Workers expect their defined contribution plans to play a greater role in their retirement income than annuities.
By Cyril Tuohy
Market declines, a shaky economy and regulatory issues are the top three worries keeping financial advisors up at night, according to a recent survey. Advisors are also concerned about misinformation, client fears and emotions, and not having enough time to get work done.
Those findings are contained in the Principal Financial Well-Being Index, released this month, which surveyed 614 advisors in May. The Harris Poll conducted the online survey on behalf of Principal Financial.
The survey found that 57 percent of advisors fear market declines will have a negative impact on their business, 51 percent fear those negative impacts will come from a worsening economy, and 46 percent consider regulatory issues their greatest “pain point.”
The survey, which polled advisors with a minimum of two years’ experience and personal incomes of $75,000 or more, found that 61 percent of advisors considered their clients to be in good shape in the area of financial planning, but only 21 percent were confident their clients could deal with a disability or an event that would prevent the clients from going to work.
A majority of the advisors said their stiffest competition isn’t always from other advisors poaching clients or providing better service.
“One of the biggest challenges advisors face is helping clients try to catch up when they didn’t start saving for retirement in the early years of their careers,” said Tim Minard, senior vice president of distribution for The Principal.
In the survey, 34 percent of advisors said clients' fear-induced lack of financial action was their biggest competition; while 37 percent of their new clients, on average, come to them because of dissatisfaction with their previous financial professional.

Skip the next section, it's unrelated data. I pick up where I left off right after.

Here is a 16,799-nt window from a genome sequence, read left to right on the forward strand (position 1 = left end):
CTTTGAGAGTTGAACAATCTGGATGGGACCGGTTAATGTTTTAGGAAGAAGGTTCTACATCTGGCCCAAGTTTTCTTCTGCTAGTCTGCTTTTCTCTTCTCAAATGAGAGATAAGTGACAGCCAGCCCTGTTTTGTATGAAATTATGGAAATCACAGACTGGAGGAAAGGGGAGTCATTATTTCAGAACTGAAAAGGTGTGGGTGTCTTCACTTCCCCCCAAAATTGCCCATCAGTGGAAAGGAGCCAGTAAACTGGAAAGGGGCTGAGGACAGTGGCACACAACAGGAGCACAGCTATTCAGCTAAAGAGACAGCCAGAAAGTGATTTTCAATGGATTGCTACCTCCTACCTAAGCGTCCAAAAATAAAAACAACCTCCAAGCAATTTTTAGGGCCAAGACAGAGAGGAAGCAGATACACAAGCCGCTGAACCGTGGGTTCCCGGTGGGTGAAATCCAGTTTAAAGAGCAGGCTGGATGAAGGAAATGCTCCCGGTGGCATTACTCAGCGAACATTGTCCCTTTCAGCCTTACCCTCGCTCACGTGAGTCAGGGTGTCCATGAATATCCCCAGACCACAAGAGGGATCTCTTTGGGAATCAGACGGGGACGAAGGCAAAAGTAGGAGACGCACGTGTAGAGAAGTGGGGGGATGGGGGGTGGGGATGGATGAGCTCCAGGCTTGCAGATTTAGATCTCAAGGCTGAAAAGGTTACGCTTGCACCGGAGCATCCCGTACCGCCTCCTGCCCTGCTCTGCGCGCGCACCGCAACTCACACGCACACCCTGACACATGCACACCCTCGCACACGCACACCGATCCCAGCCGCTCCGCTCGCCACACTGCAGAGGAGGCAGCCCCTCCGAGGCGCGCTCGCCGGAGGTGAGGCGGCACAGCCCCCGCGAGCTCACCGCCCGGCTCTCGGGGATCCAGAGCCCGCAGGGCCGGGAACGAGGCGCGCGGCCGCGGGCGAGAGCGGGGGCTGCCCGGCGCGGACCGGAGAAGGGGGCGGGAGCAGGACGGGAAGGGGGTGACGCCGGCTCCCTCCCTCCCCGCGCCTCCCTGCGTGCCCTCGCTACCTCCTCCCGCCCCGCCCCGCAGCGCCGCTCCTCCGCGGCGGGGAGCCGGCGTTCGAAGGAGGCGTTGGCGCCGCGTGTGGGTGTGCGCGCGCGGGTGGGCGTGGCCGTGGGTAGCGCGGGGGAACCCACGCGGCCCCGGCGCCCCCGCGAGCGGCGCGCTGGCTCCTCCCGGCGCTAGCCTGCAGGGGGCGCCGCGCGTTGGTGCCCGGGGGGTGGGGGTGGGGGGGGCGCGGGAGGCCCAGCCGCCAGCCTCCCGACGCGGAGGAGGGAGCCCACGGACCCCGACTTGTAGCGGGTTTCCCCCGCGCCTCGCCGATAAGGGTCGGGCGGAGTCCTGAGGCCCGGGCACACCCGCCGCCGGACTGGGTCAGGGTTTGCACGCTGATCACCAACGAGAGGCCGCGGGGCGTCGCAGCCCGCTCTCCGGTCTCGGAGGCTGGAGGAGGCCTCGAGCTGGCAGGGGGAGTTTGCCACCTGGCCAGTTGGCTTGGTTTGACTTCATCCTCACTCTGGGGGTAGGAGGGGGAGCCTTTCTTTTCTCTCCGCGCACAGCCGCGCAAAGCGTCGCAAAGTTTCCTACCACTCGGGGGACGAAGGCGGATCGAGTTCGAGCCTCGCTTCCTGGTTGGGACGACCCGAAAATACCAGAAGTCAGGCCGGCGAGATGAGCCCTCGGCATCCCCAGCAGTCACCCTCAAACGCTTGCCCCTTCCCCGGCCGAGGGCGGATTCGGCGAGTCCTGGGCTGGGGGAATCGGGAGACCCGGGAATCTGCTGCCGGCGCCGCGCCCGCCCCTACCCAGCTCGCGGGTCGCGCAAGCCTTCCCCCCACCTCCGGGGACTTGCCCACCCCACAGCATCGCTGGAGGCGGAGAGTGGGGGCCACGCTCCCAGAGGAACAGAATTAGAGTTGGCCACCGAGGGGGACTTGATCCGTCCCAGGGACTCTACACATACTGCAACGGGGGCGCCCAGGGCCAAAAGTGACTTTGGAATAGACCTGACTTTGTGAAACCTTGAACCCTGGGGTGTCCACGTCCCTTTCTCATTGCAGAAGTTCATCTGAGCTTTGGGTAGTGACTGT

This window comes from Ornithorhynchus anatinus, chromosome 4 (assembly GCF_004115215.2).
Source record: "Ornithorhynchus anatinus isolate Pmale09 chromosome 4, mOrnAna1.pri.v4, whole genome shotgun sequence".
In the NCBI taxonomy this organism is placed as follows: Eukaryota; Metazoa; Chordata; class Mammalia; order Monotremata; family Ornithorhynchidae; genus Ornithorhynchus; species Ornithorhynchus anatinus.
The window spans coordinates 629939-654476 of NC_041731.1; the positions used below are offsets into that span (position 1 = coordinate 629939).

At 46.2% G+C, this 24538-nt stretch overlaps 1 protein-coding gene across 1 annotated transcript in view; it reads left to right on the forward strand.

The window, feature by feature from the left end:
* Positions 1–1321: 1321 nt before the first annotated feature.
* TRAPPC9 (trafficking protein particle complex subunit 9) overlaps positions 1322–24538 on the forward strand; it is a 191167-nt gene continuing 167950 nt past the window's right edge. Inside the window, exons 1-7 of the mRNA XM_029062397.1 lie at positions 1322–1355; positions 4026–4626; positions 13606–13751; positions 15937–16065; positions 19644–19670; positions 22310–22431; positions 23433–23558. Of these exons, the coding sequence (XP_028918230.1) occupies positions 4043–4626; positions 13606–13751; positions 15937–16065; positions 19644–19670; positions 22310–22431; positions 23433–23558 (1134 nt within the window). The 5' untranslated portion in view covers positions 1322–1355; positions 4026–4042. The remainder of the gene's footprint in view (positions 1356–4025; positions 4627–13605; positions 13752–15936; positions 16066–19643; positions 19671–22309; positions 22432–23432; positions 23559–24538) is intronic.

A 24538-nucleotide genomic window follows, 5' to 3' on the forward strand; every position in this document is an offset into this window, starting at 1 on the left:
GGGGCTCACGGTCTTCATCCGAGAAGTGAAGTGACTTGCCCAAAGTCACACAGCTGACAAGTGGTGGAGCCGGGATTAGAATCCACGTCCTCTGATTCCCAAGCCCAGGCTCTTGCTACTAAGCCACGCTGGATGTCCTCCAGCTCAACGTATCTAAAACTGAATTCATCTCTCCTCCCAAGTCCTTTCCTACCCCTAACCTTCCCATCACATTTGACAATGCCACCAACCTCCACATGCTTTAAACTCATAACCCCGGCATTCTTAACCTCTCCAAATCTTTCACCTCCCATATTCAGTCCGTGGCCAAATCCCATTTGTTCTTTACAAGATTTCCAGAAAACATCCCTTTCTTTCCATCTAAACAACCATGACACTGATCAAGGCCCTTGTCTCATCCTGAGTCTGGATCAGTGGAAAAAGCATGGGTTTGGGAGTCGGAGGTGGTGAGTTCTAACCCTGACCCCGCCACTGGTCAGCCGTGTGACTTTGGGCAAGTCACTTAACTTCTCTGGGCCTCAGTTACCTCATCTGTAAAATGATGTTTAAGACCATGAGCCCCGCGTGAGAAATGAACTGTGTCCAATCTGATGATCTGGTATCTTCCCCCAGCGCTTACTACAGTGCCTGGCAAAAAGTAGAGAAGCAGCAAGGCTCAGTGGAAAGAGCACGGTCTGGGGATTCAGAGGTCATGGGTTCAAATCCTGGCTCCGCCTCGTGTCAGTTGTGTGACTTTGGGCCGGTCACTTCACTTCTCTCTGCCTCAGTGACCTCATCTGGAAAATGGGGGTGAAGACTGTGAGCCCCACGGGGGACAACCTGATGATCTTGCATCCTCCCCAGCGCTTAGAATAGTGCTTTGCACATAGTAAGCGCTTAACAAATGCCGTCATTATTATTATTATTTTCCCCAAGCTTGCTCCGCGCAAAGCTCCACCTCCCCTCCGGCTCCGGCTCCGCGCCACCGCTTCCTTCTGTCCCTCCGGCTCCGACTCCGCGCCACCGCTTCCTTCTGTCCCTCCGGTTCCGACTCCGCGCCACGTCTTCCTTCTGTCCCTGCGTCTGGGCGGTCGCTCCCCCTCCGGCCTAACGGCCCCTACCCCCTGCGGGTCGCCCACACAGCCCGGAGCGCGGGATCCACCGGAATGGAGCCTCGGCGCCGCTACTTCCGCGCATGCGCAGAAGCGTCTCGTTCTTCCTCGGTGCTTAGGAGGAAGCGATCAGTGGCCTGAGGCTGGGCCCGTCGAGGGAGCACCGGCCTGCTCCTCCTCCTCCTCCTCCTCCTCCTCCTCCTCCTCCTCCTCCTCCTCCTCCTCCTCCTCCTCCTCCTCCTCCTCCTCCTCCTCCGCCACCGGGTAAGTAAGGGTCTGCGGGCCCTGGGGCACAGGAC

The advisors also listed their clients’ top blunders as living beyond their means, not saving enough, or not starting early enough to save for retirement.
For all the talk about robo-advisors and the competition from online advisory sources, the advisors didn’t seem the least bit perturbed. The survey revealed that only 4 percent of advisors felt threatened by online advisors.
Fifty percent of the advisors in the survey said they use social media in one way or another. Of those, 25 percent said they use social media to communicate with clients, 25 percent use it to deepen existing relationships and 23 percent use it to help find new clients.
While surveys routinely find that members of Generation X and Generation Y are lacking in their retirement preparedness, the advisors themselves think they are doing very well by comparison.
Eight out of 10 advisors rated themselves as healthy or very healthy in matters of their overall financial health; 77 percent rated themselves as healthy or very healthy in terms of their physical health, and 83 percent rated their business as healthy or very healthy.
Cyril Tuohy is a writer based in Pennsylvania. He has covered the financial services industry for more than 15 years. Cyril may be reached at firstname.lastname@example.org.
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